An international draft could be here sooner than you think. And it’s still a terrible idea.

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Eric Fisher of Sports Business Journal reports that Major League Baseball and the MLBPA are negotiating to institute a worldwide draft as soon as June 1.  This in response to a provision in the Collective Bargaining Agreement that would impose additional restrictions on how much teams can spend on international signings.

And, as we have long maintained in these parts, an international draft is a bad idea, its actual motivations — often claimed to be a matter of competitive balance — have nothing to do with competitive balance at all and the entire MLBPA-MLB negotiation is being conducted without any input by or voice of those who will actually be affected by the draft.

International signings cost a fraction of what teams pay for free agents and, in most cases, what teams spend for bonuses in the Rule 4 draft as currently constructed. They even cost less than the baseball operations budgets of most teams. Meaning executives, coaches, scouts and coordinators’ salaries. International free agency, as currently constructed, does nothing to keep so-called poor or small market teams out of the game. To see so, one need only look at the two highest profile international signings: Aroldis Chapman and Yoenis Cespedes, who went to the Reds and A’s respectively.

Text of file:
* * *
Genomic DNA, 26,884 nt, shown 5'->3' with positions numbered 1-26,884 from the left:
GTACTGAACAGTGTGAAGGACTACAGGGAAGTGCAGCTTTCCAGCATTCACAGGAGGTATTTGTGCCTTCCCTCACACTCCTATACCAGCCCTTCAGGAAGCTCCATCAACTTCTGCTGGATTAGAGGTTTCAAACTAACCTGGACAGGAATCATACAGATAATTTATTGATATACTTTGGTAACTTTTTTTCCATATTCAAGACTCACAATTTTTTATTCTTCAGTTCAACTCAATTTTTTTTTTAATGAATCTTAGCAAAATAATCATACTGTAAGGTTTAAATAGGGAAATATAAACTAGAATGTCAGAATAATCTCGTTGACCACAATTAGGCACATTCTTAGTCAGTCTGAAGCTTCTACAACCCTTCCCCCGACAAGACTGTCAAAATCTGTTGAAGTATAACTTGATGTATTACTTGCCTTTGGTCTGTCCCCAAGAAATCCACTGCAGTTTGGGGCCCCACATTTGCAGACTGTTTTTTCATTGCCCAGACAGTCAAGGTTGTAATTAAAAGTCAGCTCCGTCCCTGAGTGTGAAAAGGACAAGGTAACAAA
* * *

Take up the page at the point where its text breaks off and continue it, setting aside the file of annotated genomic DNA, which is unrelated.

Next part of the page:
This is simply about cutting a cost at the margins in a way that is easy and makes baseball teams feel good. And the MLBPA will acquiesce because some 16 year-old kid in the Dominican Republic is not in the union and, hey, if he gets a little less, thinks the 30 year-old union rep, maybe I’ll get a little more next winter.  Meanwhile, the incentives for teams looking for and developing talent on the international market are greatly diminished. Because, hey, why should the Dodgers invest money in young players when they might get signed by the Giants?

Drafts restrict the talent pool. It’s as simple as that. By imposing an international draft, baseball is saying it’s totally cool with that.  Which is nuts.

Astros extend winning streak to 11 games

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The Astros rallied late to keep their winning streak alive, extending it to 11 games with a 7-4 victory over the Royals on Sunday afternoon. The club is now 48-25, leading the Mariners by a full game in the AL West.

The Royals took a 4-2 lead after three innings, but Brian McCann knocked in a run with a single in the top of the fourth to cut the deficit to one run. Carlos Correa hit a game-tying solo home run in the eighth. The Astros kept their foot on the gas, scoring two more runs on RBI singles from Evan Gattis and Marwin Gonzalez in the top of the eighth and another in the top of the ninth on Correa’s sacrifice fly.

Starter Lance McCullers allowed four runs (two earned) on six hits and two walks with nine strikeouts over six innings. Tony Sipp worked a scoreless seventh. Ken Giles did the same in the eighth. Hector Rondon finished off the win in the ninth, working around a one-out walk with a game-ending double play.

After winning all 10 games on their road trip against the Rangers, Athletics, and Royals, the Astros will head home for a nine-game homestand against the Rays, Royals, and Blue Jays. Each club is below .500.